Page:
Computational analysis of transcriptional and post-transcriptional regulation of gene expression

Gruber, Andreas J.. Computational analysis of transcriptional and post-transcriptional regulation of gene expression. 2015, Doctoral Thesis, University of Basel, Faculty of Science.


Official URL: http://edoc.unibas.ch/diss/DissB_12417

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The regulation of gene expression is fundamental to all life on Earth. Dynamic but precise control is vital to cell survival and function, and takes place at various tightly interwoven levels. In this thesis, we review and study the crosstalk between different types of regulators, including epigenetic regulators, transcription factors (TFs), RNA-binding proteins (RBPs) and microRNAs (miRNAs). First, we focus on the interplay between miRNAs and other types of regulators, in particular TFs and epigenetic regulators, both of which are strongly enriched among the predicted targets of miRNAs. Indeed, the direct interplay of miRNAs with other regulators that have genome-wide impact is one possible explanation for the reported importance of miRNAs to fundamental biological processes, including cell fate. We introduce a computational strategy that we apply in order to infer the transcription regulatory circuitries that act downstream of embryonic miRNAs. More precisely, we analyze genome-wide expression changes with an extended motif activity response analysis (MARA) model in order to identify transcriptional regulators that are direct targets of embryonic miRNAs and change in activity upon expression of the miRNAs. We experimentally validate our most promising predictions and integrate the extended MARA model into an automated system in order to make it available to other researchers. We demonstrate its application by modeling diverse high-throughput datasets, including paired liver biopsies of patients with chronic hepatitis C virus infections. Finally, we study alternative cleavage and polyadenylation, a process that impacts gene expression in various ways, including modulating the presence of cis-regulatory elements, such as miRNA and RBP binding sites, which tend to be located at the 3' ends of transcripts. We demonstrate that global shortening of untranslated transcript regions, which is associated with proliferative states, has a very limited effect on mRNA stability and protein output. By analyzing a large array of high-throughput 3' end sequencing data, we create comprehensive catalogs of 3' end processing sites for both human and mouse. Moreover, we identify novel cis-regulatory motifs that are involved in cleavage and polyadenylation, and point out a regulator, HNRNPC, that binds to one of the motifs, thereby globally impacting the usage of cleavage and polyadenylation sites.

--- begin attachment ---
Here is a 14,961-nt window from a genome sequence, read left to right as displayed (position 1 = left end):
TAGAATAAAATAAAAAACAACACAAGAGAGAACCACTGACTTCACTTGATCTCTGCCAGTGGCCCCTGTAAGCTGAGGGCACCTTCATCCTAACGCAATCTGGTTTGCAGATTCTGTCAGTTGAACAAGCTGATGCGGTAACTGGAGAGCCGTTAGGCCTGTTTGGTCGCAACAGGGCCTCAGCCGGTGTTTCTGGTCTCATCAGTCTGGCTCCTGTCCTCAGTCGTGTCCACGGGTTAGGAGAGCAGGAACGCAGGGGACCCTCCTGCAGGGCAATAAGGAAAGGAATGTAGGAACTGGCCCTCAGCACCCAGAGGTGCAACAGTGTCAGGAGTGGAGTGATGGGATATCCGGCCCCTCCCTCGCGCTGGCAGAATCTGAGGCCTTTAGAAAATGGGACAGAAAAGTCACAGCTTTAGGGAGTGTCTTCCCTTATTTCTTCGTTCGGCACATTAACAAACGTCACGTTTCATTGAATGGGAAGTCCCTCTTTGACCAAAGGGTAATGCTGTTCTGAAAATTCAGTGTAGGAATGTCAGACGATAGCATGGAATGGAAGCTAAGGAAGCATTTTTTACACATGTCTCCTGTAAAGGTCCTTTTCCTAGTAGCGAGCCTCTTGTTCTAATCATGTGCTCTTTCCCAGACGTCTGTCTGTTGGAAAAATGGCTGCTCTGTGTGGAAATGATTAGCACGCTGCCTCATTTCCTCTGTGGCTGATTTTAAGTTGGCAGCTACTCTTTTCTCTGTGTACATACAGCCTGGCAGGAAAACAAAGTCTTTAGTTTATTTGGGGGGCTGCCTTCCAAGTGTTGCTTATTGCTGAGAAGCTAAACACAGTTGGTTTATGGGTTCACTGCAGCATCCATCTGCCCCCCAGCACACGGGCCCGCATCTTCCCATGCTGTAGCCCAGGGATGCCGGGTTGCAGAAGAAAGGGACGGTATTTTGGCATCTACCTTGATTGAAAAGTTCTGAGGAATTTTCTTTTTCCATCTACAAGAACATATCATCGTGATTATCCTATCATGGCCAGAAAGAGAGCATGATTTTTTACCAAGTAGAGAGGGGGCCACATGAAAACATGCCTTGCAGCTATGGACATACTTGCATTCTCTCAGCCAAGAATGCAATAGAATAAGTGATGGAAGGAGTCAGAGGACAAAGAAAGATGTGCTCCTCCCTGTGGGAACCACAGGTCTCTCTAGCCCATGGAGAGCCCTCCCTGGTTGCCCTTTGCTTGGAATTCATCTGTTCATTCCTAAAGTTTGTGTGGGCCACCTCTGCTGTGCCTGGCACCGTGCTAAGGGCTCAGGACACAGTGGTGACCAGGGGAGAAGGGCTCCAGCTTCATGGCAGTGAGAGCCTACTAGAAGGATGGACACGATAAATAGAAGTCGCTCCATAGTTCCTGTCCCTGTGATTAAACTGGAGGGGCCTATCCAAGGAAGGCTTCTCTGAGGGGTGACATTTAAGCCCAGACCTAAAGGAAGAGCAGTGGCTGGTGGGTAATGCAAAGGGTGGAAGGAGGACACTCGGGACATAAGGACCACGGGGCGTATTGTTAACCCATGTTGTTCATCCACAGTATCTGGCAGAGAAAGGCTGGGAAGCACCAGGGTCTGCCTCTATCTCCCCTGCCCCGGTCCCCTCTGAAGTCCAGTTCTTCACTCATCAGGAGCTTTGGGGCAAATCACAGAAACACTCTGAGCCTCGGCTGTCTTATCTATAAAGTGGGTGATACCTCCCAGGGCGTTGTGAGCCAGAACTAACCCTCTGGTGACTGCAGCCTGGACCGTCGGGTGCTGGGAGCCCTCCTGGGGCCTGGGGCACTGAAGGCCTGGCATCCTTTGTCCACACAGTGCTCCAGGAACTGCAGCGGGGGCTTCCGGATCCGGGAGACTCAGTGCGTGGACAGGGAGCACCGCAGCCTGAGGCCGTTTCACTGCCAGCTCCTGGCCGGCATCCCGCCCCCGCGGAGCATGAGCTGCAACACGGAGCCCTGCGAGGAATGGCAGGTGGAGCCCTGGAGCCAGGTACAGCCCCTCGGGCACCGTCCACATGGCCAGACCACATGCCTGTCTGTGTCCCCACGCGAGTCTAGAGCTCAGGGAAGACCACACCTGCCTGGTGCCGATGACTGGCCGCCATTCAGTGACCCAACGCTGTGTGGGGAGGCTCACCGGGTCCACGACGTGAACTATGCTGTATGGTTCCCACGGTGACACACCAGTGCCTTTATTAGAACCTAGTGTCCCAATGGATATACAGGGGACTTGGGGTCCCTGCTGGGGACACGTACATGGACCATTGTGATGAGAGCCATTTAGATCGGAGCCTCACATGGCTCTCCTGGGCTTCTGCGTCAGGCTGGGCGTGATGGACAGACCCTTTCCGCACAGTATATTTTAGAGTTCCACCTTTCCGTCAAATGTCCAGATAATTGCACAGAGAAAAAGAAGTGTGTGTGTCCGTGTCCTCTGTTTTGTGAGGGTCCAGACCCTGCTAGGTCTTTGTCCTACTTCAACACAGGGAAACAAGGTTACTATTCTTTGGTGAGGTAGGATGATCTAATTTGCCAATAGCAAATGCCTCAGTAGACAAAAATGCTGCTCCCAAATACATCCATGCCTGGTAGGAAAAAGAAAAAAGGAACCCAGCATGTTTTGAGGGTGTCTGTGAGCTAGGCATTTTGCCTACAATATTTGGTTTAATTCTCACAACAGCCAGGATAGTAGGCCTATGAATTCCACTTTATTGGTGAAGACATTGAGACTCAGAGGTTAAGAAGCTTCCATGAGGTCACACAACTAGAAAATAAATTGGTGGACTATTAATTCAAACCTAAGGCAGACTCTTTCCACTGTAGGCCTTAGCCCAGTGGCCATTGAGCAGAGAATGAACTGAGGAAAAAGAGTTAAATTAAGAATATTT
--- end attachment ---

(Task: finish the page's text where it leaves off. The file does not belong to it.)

Advisors:Zavolan, Mihaela and Grosshans, Helge
Faculties and Departments:05 Faculty of Science > Departement Biozentrum > Computational & Systems Biology > Bioinformatics (Zavolan)
UniBasel Contributors:Gruber, Andreas J. and Zavolan, Mihaela
Item Type:Thesis
Thesis Subtype:Doctoral Thesis
Thesis no:12417
Thesis status:Complete
Number of Pages:1 Online-Ressource (xx, 344 Seiten)
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Last Modified:05 Apr 2018 17:36
Deposited On:25 Jan 2018 10:22

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